Stocking density is a major consideration for anyone starting out in aquaponics. As so many people have asked about the best density for crop production, Dr. Nate Storey has given us an introduction to stocking density and some great advice that applies to starting, maintaining and managing a healthy and productive aquaponics system.
Aquaponics stocking density
Rules of Thumb for Stocking Density
Remember that every aquaponics system has variables that must be factored into your choices about the species of fish you select and the density you support. That said, here are a couple of general guidelines to help you estimate the stocking density for your system.
Lower density means fewer headaches
It is better to err on the side of lower density. You can adjust to the particular capacity of your system once you are comfortable with monitoring and regulating the water quality by adjusting how frequently you feed. Higher densities require more complex filtration and aeration setups. To keep things simple, stick with a lower stocking density.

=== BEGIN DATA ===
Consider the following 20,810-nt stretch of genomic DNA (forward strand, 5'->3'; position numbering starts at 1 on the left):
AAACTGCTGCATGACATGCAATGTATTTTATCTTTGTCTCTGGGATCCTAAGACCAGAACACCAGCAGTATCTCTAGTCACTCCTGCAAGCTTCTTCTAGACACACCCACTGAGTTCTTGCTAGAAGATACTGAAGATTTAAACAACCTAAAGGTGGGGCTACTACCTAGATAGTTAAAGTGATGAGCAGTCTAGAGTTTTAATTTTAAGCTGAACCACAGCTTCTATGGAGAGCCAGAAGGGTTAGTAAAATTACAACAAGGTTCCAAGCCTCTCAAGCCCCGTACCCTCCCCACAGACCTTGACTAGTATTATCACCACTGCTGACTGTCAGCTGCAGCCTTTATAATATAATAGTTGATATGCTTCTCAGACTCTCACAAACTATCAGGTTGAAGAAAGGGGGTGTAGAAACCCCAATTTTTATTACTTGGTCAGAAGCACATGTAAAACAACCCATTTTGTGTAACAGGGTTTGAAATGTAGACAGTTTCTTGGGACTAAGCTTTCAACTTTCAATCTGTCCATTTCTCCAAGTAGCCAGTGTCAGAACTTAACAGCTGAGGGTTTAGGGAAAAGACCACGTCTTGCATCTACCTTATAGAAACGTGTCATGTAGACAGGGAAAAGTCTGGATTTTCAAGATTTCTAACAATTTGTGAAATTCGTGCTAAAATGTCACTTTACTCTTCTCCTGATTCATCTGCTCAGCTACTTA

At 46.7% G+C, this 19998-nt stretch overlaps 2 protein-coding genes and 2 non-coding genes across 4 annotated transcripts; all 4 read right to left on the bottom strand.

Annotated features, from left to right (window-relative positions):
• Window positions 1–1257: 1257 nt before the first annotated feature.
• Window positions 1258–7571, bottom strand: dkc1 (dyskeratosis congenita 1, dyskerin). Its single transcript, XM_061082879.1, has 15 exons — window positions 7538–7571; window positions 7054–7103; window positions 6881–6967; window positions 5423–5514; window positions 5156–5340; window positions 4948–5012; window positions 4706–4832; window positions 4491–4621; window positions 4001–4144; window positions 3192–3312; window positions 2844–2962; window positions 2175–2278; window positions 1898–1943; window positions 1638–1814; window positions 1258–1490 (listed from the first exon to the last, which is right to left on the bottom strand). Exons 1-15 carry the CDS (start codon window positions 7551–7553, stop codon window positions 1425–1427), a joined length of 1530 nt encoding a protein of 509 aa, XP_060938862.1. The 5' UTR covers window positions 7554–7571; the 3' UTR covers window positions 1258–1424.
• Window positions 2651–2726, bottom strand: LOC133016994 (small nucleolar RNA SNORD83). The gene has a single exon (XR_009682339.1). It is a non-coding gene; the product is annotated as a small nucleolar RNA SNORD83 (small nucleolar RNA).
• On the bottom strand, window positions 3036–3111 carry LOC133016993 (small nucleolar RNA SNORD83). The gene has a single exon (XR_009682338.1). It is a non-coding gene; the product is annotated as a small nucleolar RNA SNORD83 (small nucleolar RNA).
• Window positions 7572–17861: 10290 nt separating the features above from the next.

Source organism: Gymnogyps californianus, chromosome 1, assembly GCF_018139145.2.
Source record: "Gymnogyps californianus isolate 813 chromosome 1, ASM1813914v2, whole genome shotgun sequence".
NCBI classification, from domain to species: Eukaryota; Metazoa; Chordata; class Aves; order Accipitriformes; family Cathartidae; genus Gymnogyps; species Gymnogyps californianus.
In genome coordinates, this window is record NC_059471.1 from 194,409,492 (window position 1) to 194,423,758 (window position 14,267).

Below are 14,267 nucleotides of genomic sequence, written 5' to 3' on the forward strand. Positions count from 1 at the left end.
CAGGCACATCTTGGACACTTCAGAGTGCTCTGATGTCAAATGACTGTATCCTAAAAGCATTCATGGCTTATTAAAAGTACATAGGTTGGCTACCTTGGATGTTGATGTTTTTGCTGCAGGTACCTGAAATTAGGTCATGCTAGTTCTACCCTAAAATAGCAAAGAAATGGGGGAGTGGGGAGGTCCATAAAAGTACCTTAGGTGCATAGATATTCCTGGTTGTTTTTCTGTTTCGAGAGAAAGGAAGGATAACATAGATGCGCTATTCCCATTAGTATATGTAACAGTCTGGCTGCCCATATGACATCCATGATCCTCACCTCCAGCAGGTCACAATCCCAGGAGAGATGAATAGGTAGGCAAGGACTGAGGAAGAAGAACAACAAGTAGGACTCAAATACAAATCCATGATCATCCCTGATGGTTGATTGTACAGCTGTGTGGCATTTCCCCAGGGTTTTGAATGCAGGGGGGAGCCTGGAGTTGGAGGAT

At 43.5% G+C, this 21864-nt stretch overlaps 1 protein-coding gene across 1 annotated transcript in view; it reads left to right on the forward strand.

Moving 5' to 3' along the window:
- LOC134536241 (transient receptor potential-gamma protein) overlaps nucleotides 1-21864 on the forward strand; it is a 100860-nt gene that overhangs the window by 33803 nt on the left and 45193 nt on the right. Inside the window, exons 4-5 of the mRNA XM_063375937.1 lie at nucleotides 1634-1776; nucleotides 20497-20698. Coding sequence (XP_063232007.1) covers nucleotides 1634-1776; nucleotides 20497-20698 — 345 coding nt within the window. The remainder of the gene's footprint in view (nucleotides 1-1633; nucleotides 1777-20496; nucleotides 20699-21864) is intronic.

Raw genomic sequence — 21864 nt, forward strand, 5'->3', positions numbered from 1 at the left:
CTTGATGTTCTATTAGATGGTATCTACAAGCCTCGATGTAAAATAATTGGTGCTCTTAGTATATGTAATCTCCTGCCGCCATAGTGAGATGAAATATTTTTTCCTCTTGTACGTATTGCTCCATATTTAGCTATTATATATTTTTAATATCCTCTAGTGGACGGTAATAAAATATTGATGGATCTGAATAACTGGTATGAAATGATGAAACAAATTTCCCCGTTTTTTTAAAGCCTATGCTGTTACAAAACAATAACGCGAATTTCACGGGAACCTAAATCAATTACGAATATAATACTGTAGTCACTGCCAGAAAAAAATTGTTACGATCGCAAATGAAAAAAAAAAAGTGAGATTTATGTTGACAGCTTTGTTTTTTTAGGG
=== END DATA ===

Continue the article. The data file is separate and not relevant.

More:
A pound of fish, no more, no less
Plan for one pound of fish for every 8-10 gallons of water. This ratio is for the established system, which means you will need to base your initial figure on the approximate weight of full-grown fish. The adjusted ratio of fingerlings to add to the system after cycling works out to 1/10 of a pound of fingerlings per 8-10 gallons of water. When your fish are fully grown out you will have one pound per 8-10 gallons at system maturity.
When you sit down to plan it will save a lot of time and trouble to consider how you want your system to function and figure the stocking density accordingly. Don't forget that these guidelines are general.
This is a great place to start and it could even work as a rule, but be sure to pay close attention and test the water in your system frequently and consistently. Monitoring the system will help you to make adjustments to suit your production goals.